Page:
People Dancing Arm Waving Joyful People Dancing

Criticism Of Buddhism

Criticism Of Buddhism Criticism of Buddhism has taken numerous different forms, including that its practitioners act in ways contrary to Buddhist principles or that those principles systemically marginalize women. There are many sources of criticism, both ancient and modern, stemming from other religions, the non-religious, and other Buddhists. Criticism of...

Kshanti

Kshanti Kshanti or khanti is patience, forbearance and forgiveness.[1] It is one of the pāramitās in both Theravāda and Mahāyāna Buddhism. Canonical sources Examples in the Pāli canon identify using forbearance in response to others’ anger, cuckolding, torture and even fatal assaults. Dhammapada verses Khanti is the first word of the Ovada-Patimokkha Gatha (Pāli for “Patimokkha Exhortation Verse”), also found in the Dhammapada, verse 184: Patient endurance: the foremost austerity....

Women In Buddhism

Women In Buddhism Women in Buddhism is a topic that can be approached from varied perspectives including those of theology, history, anthropology and feminism. Topical interests include the theological status of women, the treatment of women in Buddhist societies at home and in public, the history of women in Buddhism, and a...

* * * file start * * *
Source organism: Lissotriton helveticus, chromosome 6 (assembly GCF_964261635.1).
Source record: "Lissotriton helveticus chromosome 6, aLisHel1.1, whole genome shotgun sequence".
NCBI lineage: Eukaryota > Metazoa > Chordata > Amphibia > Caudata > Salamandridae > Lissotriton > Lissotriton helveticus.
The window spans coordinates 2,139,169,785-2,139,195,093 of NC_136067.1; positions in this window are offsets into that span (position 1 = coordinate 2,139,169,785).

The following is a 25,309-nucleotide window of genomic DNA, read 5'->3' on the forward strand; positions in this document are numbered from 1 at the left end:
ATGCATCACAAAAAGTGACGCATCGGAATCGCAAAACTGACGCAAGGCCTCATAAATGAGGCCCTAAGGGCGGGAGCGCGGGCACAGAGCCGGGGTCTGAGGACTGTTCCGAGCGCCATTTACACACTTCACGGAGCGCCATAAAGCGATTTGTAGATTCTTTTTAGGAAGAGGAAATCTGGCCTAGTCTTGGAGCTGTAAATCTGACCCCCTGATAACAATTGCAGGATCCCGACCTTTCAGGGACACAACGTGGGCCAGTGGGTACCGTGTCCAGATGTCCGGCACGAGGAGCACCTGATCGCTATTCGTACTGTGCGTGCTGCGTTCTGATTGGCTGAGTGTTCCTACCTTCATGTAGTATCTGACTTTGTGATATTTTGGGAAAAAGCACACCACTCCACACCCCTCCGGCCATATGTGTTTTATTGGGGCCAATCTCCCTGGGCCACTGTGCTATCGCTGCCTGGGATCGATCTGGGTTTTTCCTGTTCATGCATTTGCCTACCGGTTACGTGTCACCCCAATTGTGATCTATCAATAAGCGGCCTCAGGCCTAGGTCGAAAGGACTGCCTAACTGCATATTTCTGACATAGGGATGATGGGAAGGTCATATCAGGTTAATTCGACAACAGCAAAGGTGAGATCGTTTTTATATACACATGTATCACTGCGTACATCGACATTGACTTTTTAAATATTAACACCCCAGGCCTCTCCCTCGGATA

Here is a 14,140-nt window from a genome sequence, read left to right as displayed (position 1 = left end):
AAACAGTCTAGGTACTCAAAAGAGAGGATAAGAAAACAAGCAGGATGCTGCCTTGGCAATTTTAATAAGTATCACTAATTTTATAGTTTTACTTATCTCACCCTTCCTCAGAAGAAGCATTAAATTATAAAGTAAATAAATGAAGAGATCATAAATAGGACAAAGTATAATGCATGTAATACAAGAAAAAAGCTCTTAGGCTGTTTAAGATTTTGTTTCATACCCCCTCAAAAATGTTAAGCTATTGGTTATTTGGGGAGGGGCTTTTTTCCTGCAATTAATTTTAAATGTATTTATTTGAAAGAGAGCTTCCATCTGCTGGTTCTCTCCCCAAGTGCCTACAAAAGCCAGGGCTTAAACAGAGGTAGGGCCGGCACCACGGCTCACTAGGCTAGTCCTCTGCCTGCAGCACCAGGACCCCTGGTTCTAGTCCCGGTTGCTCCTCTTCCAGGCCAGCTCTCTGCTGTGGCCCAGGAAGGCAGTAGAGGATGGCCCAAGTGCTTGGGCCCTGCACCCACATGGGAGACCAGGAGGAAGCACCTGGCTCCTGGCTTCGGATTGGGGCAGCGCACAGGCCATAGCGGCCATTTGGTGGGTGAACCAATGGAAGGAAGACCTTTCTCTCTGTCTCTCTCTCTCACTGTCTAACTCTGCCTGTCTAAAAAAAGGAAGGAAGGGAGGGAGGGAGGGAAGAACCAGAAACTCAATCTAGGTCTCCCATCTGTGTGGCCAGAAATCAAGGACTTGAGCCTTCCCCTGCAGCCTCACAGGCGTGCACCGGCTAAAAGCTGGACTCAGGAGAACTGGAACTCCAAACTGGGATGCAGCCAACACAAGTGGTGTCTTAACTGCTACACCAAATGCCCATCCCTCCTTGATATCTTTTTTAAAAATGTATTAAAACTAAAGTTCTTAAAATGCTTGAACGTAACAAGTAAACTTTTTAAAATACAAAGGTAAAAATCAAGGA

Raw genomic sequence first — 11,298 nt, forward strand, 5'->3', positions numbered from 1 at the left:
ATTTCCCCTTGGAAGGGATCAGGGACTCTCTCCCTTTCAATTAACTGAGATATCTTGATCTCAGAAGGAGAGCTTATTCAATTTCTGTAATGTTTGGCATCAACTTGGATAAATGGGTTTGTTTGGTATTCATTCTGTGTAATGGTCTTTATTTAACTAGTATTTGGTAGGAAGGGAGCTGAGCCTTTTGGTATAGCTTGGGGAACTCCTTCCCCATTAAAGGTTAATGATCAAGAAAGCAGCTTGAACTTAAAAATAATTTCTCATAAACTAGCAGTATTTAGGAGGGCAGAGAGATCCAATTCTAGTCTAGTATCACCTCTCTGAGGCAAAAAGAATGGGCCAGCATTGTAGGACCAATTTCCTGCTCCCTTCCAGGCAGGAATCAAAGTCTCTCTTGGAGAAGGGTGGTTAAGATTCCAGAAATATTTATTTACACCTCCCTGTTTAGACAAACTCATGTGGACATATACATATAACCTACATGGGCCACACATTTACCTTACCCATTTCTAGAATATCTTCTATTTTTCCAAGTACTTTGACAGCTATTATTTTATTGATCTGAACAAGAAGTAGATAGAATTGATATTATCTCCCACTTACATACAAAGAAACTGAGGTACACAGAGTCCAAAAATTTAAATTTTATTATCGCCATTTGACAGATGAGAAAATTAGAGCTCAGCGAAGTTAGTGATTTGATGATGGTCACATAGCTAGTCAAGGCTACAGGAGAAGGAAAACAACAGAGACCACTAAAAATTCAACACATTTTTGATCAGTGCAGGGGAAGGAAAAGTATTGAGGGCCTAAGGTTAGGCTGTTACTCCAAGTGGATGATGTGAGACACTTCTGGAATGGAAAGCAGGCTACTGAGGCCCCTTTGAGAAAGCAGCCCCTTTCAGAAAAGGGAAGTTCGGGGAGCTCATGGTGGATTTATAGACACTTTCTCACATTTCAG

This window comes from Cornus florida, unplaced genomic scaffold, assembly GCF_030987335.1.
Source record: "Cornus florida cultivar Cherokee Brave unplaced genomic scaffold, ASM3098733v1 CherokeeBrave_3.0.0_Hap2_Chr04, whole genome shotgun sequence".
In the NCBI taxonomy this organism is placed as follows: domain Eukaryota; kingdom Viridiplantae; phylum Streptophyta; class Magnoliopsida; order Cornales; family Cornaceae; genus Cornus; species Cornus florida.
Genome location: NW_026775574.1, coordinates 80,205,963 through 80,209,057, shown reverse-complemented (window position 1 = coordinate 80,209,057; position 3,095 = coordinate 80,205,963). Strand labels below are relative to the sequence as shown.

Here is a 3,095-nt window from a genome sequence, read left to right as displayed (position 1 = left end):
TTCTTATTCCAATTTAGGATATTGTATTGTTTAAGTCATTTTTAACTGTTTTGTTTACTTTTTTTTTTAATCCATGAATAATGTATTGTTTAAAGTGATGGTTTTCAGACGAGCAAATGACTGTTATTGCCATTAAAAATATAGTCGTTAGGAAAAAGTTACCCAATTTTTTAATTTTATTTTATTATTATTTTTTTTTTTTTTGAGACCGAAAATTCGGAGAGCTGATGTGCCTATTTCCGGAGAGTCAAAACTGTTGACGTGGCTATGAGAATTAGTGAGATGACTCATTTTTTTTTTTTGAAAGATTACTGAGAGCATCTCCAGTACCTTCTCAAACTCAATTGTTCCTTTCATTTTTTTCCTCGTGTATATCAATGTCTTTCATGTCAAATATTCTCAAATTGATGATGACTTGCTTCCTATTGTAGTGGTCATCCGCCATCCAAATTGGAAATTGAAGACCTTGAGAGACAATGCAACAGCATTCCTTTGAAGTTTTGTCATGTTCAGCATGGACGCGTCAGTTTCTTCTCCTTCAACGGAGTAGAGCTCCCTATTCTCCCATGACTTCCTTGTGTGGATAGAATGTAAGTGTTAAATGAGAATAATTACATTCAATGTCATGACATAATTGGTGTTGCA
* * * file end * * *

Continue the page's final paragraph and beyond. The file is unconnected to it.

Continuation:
Buddhism And Violence

Buddhism And Violence The relationship between Buddhism and violence includes acts of violence and aggression committed by Buddhists with religious, political, or socio-cultural motivations, as well as self-inflicted violence by ascetics or for religious purposes.[1] Buddhism is generally seen as among the religious traditions least associated with violence.[2] However, in the history of...

Buddhist Cosmology

Buddhist Cosmology Buddhist cosmology is the description of the shape and evolution of the Universe according to the Buddhist scriptures and commentaries. It consists of temporal and spatial cosmology: the temporal cosmology being the division of the existence of a ‘world’ into four discrete moments (the creation, duration, dissolution, and state of being...

Karma in Buddhism